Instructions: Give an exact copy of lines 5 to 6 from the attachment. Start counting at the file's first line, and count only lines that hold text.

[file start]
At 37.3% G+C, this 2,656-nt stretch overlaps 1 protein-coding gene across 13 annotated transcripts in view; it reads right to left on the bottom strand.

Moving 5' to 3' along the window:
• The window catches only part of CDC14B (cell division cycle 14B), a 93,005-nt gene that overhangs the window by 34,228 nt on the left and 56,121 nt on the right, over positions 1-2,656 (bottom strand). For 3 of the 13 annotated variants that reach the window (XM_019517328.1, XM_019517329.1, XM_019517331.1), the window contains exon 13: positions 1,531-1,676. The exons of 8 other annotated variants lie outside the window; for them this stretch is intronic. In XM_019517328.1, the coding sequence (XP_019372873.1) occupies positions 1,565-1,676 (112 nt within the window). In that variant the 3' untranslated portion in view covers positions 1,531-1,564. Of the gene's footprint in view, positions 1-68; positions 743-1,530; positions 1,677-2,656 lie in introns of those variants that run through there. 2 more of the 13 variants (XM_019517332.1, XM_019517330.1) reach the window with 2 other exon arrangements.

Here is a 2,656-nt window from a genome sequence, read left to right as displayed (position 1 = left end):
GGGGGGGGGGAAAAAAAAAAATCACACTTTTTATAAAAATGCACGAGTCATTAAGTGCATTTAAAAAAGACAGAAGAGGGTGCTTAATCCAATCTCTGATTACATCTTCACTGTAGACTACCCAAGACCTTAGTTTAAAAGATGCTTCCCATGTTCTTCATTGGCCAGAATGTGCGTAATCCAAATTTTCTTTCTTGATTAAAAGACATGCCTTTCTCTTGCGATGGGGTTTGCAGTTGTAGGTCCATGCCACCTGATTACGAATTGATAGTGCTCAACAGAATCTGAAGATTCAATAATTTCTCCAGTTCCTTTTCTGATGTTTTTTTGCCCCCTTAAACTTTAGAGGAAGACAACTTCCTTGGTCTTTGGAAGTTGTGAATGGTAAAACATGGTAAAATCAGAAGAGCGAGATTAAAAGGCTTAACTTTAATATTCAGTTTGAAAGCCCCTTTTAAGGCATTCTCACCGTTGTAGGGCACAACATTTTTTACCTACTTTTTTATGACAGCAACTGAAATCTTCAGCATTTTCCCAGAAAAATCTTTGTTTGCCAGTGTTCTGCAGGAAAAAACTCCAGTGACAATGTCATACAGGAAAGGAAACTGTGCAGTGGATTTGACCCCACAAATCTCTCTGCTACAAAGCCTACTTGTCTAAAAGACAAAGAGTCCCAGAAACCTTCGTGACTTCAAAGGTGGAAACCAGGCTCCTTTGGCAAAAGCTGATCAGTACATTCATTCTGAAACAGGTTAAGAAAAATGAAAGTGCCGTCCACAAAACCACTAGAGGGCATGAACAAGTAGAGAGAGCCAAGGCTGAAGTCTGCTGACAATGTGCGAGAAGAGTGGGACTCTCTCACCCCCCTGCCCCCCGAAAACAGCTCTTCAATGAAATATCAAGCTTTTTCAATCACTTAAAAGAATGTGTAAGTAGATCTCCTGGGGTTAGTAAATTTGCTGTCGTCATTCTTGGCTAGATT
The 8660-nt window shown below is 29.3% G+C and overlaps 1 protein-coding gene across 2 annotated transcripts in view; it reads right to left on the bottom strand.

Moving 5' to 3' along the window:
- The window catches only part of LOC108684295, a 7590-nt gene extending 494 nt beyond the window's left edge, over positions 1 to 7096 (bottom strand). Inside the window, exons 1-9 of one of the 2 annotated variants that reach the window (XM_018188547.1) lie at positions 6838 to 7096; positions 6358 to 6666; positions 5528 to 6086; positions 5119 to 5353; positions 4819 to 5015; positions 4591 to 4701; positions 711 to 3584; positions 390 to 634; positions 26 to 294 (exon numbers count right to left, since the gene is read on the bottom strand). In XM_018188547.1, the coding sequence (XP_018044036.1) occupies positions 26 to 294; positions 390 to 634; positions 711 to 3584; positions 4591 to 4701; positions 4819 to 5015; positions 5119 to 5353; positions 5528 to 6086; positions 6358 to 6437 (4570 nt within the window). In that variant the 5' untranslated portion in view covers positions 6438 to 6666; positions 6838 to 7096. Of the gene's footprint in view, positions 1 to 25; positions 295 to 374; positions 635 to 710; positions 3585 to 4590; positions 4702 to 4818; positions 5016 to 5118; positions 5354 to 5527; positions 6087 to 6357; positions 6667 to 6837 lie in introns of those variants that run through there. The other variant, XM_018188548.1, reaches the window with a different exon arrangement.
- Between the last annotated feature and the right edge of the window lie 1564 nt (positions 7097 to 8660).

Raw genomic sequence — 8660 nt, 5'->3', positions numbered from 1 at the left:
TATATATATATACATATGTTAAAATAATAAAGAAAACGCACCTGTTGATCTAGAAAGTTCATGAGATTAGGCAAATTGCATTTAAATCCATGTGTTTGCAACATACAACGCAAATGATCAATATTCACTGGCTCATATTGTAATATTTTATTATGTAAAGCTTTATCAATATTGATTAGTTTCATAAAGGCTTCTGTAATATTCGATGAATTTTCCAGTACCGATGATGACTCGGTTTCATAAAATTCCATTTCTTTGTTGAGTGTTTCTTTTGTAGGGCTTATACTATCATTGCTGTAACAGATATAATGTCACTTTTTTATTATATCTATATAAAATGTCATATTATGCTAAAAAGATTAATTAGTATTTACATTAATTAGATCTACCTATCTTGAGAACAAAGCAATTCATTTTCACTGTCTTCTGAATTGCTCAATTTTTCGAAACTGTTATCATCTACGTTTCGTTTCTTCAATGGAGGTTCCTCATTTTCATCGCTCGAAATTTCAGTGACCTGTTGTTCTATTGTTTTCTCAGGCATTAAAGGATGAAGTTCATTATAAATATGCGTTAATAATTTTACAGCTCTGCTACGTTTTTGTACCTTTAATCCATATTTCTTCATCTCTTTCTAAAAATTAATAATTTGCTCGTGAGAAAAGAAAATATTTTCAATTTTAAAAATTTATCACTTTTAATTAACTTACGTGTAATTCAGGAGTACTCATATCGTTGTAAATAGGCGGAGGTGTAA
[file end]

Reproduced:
GGGGGGGGGGAAAAAAAAAAATCACACTTTTTATAAAAATGCACGAGTCATTAAGTGCATTTAAAAAAGACAGAAGAGGGTGCTTAATCCAATCTCTGATTACATCTTCACTGTAGACTACCCAAGACCTTAGTTTAAAAGATGCTTCCCATGTTCTTCATTGGCCAGAATGTGCGTAATCCAAATTTTCTTTCTTGATTAAAAGACATGCCTTTCTCTTGCGATGGGGTTTGCAGTTGTAGGTCCATGCCACCTGATTACGAATTGATAGTGCTCAACAGAATCTGAAGATTCAATAATTTCTCCAGTTCCTTTTCTGATGTTTTTTTGCCCCCTTAAACTTTAGAGGAAGACAACTTCCTTGGTCTTTGGAAGTTGTGAATGGTAAAACATGGTAAAATCAGAAGAGCGAGATTAAAAGGCTTAACTTTAATATTCAGTTTGAAAGCCCCTTTTAAGGCATTCTCACCGTTGTAGGGCACAACATTTTTTACCTACTTTTTTATGACAGCAACTGAAATCTTCAGCATTTTCCCAGAAAAATCTTTGTTTGCCAGTGTTCTGCAGGAAAAAACTCCAGTGACAATGTCATACAGGAAAGGAAACTGTGCAGTGGATTTGACCCCACAAATCTCTCTGCTACAAAGCCTACTTGTCTAAAAGACAAAGAGTCCCAGAAACCTTCGTGACTTCAAAGGTGGAAACCAGGCTCCTTTGGCAAAAGCTGATCAGTACATTCATTCTGAAACAGGTTAAGAAAAATGAAAGTGCCGTCCACAAAACCACTAGAGGGCATGAACAAGTAGAGAGAGCCAAGGCTGAAGTCTGCTGACAATGTGCGAGAAGAGTGGGACTCTCTCACCCCCCTGCCCCCCGAAAACAGCTCTTCAATGAAATATCAAGCTTTTTCAATCACTTAAAAGAATGTGTAAGTAGATCTCCTGGGGTTAGTAAATTTGCTGTCGTCATTCTTGGCTAGATT
The 8660-nt window shown below is 29.3% G+C and overlaps 1 protein-coding gene across 2 annotated transcripts in view; it reads right to left on the bottom strand.